I've read an article saying that when using planned contrasts to find means that are different in an one way ANOVA, constrasts should be orthogonal so that they are uncorrelated and prevent the type I error from being inflated.

I don't understand why orthogonal would mean uncorrelated under any circumstances. I can't find a visual/intuitive explanation of that, so I tried to understand these articles/answers


What does orthogonal mean in the context of statistics?

but to me, they contradict each other. The first says that if two variables are uncorrelated and/or orthogonal then they are linearly independent, but that the fact that they are linearly independant does not imply that they are uncorrelated and/or orthogonal.

Now on the second link there are answers that state things like "orthogonal means uncorrelated" and "If X and Y are independent then they are Orthogonal. But the converse is not true".

Another interesting comment in the second link state that the correlation coefficient between two variables is equal to the cosine of the angle between the two vectors corresponding to these variables, which implies that two orthogonal vectors are completely uncorrelated (which isn't what the first article claims).

So what's the true relationship between independence, orthogonal and correlation ? Maybe I missed something but I can't find out what it is.

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    $\begingroup$ Do none of the answers to the questions showing as "Linked" and "Related" to the right of this question satisfy you? $\endgroup$ Sep 6, 2015 at 14:01
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    $\begingroup$ The two links I provided seem to provide solid answers but state different things, and when I look at related questions, I can see that people giving answers are far from agreeing with each other $\endgroup$ Sep 6, 2015 at 14:05
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    $\begingroup$ The confusion/perceived contradiction could be entirely due to the difference between linear independence and statistical independence. $\endgroup$
    – jona
    Sep 6, 2015 at 17:18
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    $\begingroup$ I think (ANOVA) constrasts should be orthogonal is a vital aspect of this question: this isn't just about random variables. There is also an extra emphasis on "independence" compared to the closely-related question that Xian suggested as a possible duplicate (in that question the OP stated they understood "independence" so that was largely taken for granted in the answers). So I suggest it isn't a duplicate, and second @jona that the confusion may well be wrapped up in the multiple meanings of "independence". $\endgroup$
    – Silverfish
    Sep 6, 2015 at 20:43
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    $\begingroup$ I also believe this is not a duplicate. That question does not refer to correlation, and the answer does not detail the possible difference between orthogonality and uncorrelatedness. Moreover, as the poster pointed out, there are contradicting answers given to different related questions. $\endgroup$
    – A. Donda
    Sep 7, 2015 at 0:10

3 Answers 3


Independence is a statistical concept. Two random variables $X$ and $Y$ are statistically independent if their joint distribution is the product of the marginal distributions, i.e. $$ f(x, y) = f(x) f(y) $$ if each variable has a density $f$, or more generally $$ F(x, y) = F(x) F(y) $$ where $F$ denotes each random variable's cumulative distribution function.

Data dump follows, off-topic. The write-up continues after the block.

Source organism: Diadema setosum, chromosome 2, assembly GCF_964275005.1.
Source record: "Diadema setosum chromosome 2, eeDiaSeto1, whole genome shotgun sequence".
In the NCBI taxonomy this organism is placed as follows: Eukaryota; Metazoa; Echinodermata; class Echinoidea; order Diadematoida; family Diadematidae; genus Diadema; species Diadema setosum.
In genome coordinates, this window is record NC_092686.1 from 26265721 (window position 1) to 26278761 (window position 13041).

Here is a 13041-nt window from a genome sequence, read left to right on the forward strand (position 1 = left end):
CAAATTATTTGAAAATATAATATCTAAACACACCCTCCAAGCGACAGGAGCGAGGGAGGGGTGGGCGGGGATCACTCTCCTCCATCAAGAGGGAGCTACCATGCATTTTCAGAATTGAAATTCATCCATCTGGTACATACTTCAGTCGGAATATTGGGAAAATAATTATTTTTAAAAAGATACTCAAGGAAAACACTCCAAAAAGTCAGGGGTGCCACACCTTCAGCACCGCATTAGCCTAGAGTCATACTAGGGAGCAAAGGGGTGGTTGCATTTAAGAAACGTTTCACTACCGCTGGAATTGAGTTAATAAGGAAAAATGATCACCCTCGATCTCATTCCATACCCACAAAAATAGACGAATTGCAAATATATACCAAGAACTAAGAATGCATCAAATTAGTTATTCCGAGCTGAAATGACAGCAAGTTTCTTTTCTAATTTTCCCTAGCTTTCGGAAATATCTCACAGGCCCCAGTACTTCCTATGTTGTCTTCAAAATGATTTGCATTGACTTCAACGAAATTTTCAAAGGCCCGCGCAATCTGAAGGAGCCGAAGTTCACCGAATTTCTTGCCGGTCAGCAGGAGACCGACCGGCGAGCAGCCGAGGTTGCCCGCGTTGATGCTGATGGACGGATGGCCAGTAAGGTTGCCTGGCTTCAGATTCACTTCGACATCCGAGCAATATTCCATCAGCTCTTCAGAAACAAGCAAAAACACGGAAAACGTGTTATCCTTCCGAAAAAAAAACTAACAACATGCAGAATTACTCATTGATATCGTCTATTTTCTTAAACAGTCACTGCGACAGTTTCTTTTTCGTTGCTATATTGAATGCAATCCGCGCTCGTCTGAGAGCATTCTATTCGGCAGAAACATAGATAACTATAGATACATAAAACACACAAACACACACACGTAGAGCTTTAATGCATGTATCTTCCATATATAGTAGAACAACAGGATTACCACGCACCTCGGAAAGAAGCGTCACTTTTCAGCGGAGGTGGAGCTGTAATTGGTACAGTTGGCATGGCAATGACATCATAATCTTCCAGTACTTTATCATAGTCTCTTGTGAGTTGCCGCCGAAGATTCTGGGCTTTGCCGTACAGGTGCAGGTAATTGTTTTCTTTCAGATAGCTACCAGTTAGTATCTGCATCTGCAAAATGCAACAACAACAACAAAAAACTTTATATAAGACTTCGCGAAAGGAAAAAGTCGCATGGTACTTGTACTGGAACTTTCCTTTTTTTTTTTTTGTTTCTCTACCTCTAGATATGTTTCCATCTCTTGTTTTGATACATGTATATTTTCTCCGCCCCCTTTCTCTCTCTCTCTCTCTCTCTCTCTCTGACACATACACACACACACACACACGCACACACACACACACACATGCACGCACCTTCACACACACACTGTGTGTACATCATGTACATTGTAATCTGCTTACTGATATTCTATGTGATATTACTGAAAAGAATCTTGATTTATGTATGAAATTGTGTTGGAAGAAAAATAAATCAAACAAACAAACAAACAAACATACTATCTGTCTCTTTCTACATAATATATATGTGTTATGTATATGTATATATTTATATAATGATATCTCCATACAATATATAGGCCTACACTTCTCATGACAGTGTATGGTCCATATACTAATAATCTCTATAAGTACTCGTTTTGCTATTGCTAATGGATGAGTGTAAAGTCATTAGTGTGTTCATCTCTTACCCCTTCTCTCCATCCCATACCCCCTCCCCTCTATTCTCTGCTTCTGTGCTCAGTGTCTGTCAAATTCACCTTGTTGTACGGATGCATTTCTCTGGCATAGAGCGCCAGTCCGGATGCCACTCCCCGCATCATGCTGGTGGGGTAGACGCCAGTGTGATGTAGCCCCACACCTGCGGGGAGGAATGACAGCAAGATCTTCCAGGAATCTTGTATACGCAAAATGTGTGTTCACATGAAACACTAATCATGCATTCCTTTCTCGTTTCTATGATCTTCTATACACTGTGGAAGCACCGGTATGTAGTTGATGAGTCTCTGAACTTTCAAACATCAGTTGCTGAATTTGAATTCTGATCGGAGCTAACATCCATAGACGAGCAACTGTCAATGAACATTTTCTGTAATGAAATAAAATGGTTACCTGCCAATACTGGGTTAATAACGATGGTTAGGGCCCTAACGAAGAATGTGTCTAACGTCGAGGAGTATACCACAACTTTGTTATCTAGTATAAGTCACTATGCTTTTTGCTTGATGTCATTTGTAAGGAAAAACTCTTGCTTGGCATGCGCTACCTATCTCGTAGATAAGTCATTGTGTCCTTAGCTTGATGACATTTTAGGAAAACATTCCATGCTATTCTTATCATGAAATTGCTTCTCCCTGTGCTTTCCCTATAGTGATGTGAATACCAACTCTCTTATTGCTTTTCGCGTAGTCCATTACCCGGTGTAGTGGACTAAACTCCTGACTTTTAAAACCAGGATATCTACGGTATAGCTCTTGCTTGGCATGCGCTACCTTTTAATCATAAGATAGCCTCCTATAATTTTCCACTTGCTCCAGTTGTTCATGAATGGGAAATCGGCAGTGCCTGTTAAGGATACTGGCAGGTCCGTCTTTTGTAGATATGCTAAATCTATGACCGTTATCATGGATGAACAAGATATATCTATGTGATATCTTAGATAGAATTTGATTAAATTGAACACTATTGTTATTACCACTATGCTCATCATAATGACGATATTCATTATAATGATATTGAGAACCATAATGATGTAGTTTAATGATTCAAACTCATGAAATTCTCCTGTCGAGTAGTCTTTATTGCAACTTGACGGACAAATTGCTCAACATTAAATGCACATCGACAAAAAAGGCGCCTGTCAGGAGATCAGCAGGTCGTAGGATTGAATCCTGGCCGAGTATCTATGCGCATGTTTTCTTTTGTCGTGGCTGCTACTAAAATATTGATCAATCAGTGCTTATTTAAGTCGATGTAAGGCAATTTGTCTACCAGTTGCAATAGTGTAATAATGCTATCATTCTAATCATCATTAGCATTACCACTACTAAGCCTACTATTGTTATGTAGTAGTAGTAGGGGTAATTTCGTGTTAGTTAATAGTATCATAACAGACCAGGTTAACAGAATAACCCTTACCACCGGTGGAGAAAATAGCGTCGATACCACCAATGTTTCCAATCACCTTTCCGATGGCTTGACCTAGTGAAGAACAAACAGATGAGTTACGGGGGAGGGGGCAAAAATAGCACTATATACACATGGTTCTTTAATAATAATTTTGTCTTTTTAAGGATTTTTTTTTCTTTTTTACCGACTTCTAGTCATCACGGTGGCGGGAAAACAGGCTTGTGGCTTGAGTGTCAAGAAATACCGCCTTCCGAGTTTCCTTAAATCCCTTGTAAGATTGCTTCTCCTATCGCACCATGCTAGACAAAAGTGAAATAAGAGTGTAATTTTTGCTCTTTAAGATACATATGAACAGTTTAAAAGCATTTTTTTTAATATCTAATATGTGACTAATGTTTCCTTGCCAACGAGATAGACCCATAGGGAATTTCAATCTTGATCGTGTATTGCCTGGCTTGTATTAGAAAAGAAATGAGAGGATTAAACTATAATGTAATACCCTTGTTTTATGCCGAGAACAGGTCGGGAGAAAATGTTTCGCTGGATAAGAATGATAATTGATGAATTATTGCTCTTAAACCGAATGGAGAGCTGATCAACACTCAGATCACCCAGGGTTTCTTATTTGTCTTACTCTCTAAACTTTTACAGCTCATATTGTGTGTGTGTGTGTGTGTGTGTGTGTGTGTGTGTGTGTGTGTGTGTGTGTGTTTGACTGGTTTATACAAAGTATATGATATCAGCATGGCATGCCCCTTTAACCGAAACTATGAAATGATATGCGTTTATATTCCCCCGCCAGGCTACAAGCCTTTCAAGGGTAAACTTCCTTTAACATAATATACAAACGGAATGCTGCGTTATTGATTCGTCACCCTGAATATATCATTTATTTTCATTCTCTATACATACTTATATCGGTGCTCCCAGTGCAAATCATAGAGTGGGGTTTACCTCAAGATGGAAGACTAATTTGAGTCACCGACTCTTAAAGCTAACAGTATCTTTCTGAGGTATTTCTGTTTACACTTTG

Correlation is a weaker but related statistical concept. The (Pearson) correlation of two random variables is the expectancy of the product of the standardized variables, i.e. $$ \newcommand{\E}{\mathbf E} \rho = \E \left [ \frac{X - \E[X]}{\sqrt{\E[(X - \E[X])^2]}} \frac{Y - \E[Y]}{\sqrt{\E[(Y - \E[Y])^2]}} \right ]. $$ The variables are uncorrelated if $\rho = 0$. It can be shown that two random variables that are independent are necessarily uncorrelated, but not vice versa.

Orthogonality is a concept that originated in geometry, and was generalized in linear algebra and related fields of mathematics. In linear algebra, orthogonality of two vectors $u$ and $v$ is defined in inner product spaces, i.e. vector spaces with an inner product $\langle u, v \rangle$, as the condition that $$ \langle u, v \rangle = 0. $$ The inner product can be defined in different ways (resulting in different inner product spaces). If the vectors are given in the form of sequences of numbers, $u = (u_1, u_2, \ldots u_n)$, then a typical choice is the dot product, $\langle u, v \rangle = \sum_{i = 1}^n u_i v_i$.

Orthogonality is therefore not a statistical concept per se, and the confusion you observe is likely due to different translations of the linear algebra concept to statistics:

a) Formally, a space of random variables can be considered as a vector space. It is then possible to define an inner product in that space, in different ways. One common choice is to define it as the covariance: $$ \langle X, Y \rangle = \mathrm{cov} (X, Y) = \E [ (X - \E[X]) (Y - \E[Y]) ]. $$ Since the correlation of two random variables is zero exactly if the covariance is zero, according to this definition uncorrelatedness is the same as orthogonality. (Another possibility is to define the inner product of random variables simply as the expectancy of the product.)

b) Not all the variables we consider in statistics are random variables. Especially in linear regression, we have independent variables which are not considered random but predefined. Independent variables are usually given as sequences of numbers, for which orthogonality is naturally defined by the dot product (see above). We can then investigate the statistical consequences of regression models where the independent variables are or are not orthogonal. In this context, orthogonality does not have a specifically statistical definition, and even more: it does not apply to random variables.